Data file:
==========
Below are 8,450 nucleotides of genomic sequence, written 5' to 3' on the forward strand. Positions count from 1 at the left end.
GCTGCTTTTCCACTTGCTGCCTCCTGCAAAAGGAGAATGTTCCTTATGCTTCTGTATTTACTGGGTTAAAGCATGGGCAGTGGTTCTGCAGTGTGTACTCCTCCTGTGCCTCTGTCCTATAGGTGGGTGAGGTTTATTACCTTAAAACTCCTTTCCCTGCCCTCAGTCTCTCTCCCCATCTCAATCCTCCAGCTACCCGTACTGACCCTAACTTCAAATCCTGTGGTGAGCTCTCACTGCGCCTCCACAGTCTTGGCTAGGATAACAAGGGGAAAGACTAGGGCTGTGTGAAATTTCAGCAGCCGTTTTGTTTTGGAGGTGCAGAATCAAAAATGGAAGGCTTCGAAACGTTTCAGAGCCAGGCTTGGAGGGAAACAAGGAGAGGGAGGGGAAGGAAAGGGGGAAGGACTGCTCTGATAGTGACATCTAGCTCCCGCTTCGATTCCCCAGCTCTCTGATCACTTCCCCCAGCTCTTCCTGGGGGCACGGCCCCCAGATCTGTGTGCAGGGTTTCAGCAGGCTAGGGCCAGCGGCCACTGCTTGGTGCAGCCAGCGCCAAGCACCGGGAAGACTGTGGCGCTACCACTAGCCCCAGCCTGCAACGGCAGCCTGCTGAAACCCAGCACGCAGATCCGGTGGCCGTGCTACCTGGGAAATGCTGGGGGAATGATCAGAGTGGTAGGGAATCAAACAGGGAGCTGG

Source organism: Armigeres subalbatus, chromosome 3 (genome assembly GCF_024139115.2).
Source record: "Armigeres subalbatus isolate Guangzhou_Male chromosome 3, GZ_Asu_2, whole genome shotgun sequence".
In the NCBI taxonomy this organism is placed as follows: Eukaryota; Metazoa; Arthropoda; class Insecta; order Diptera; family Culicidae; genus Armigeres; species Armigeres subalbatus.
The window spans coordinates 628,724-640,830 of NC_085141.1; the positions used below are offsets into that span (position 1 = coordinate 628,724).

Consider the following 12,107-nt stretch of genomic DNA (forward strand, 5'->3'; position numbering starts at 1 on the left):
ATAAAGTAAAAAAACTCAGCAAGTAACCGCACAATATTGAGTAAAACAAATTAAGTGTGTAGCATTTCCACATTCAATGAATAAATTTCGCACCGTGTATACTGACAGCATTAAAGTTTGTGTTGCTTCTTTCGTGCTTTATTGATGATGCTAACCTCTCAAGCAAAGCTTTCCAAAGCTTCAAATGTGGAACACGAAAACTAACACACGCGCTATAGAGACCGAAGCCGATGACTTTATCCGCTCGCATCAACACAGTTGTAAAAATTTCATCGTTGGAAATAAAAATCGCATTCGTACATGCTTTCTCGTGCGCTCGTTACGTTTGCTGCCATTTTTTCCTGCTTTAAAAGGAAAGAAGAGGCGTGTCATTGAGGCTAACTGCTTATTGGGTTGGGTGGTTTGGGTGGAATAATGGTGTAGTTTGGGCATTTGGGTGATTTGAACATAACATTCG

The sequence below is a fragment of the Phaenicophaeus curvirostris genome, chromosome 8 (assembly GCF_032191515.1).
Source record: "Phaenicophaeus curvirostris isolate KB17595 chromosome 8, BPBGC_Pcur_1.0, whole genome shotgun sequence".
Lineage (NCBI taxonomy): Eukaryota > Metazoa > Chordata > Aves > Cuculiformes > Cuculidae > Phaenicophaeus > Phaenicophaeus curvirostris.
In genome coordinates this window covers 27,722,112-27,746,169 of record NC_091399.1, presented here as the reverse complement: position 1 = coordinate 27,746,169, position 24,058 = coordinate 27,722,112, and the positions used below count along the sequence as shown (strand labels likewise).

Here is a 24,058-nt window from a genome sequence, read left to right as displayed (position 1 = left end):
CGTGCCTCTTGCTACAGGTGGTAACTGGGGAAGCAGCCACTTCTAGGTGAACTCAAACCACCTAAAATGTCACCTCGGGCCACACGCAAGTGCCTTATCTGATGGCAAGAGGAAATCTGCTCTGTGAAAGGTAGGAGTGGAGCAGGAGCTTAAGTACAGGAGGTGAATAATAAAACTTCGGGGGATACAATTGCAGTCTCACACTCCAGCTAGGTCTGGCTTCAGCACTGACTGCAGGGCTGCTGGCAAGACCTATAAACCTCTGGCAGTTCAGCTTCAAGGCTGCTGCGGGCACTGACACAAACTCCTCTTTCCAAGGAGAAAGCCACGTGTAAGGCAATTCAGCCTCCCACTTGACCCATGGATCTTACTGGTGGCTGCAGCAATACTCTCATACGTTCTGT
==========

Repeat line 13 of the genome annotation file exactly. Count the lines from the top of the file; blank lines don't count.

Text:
Here is a 24,058-nt window from a genome sequence, read left to right as displayed (position 1 = left end):